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Ohio coach Frank Solich knows a little about replacing a well-known predecessor. He took over at Nebraska after Tom Osborne retired as head coach in 1997. Osborne has since returned to Nebraska as athletic director.

Solich, Osborne’s hand-picked successor, was 58-19 with the Cornhuskers before being fired following six seasons.

“But the challenge of replacing a successful coach prior to you is daunting,” Solich said this week. “The expectations (at Penn State) are very much the same from when I took over at Nebraska … there are some things that have transpired there that obviously have complicated things more.”

Lately, things have been looking up for Solich in Athens, Ohio. The Bobcats finished 10-4 last year including a 24-23 victory over Utah State in the Famous Idaho Potato Bowl _ the school’s first-ever postseason victory.

“Now it’s time,” he said, “for this group to take another step in terms of forward movement for the program.”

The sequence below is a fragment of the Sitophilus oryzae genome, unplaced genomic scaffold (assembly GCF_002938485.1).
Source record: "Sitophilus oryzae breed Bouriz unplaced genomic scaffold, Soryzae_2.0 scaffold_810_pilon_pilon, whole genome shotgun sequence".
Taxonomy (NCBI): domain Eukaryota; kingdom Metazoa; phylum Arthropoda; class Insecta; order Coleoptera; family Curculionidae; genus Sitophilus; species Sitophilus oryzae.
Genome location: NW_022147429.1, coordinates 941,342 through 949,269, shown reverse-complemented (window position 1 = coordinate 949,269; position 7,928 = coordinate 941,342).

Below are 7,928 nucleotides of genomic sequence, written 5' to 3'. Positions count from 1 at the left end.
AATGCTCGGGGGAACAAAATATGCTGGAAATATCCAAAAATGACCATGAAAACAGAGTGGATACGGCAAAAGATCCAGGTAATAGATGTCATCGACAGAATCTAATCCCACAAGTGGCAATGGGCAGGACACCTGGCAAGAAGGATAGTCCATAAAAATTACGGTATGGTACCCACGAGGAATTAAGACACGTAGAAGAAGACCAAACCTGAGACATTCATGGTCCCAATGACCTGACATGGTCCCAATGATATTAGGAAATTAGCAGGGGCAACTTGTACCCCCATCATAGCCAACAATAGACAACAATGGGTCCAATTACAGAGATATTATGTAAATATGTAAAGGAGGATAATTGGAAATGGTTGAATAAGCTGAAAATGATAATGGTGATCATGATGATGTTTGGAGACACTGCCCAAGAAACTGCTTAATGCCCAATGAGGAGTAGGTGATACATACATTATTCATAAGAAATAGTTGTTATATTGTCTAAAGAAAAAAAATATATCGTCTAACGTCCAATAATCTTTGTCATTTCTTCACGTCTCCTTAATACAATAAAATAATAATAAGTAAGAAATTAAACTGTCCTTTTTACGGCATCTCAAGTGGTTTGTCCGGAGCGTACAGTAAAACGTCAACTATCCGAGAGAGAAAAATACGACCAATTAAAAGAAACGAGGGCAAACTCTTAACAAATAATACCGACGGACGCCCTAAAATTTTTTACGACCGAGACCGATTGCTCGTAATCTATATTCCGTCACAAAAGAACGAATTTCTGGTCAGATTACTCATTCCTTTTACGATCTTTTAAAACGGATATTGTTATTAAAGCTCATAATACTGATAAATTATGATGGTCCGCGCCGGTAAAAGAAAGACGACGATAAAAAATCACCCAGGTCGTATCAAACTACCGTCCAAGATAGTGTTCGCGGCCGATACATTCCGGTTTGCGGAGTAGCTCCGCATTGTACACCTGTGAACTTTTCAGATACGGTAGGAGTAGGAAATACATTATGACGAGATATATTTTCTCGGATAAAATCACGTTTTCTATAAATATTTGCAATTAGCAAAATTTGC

Ohio is so happy with Solich, they gave him a five-year extension this week to keep him with the Bobcats until 2017. Solich has 50 wins in seven seasons there.

“There is no better college football coach in the country than Frank Solich,” Ohio athletic director Jim Schaus said in a statement.

The Bobcats won’t be the typical season-opening pushover for Penn State. They return eight starters on defense, while Tyler Tettleton is one of the MAC’s top quarterbacks after setting 12 new school records last season.

The quarterback situation is settled at Penn State, as well, after two seasons of a two-QB system. Matt McGloin was tabbed the starter after the spring game, and Rob Bolden transferred to LSU.

That means McGloin had a full offseason to master the new playbook instituted by O'Brien. It is modeled after the Patriots’ high-scoring attack. And it is not easy.

“The comfort level in myself and the offense is very high right now because everybody is very comfortable with what they’ve been doing,” McGloin said. “Hopefully we can control our emotions on Saturday and play that (same way) the whole game.”


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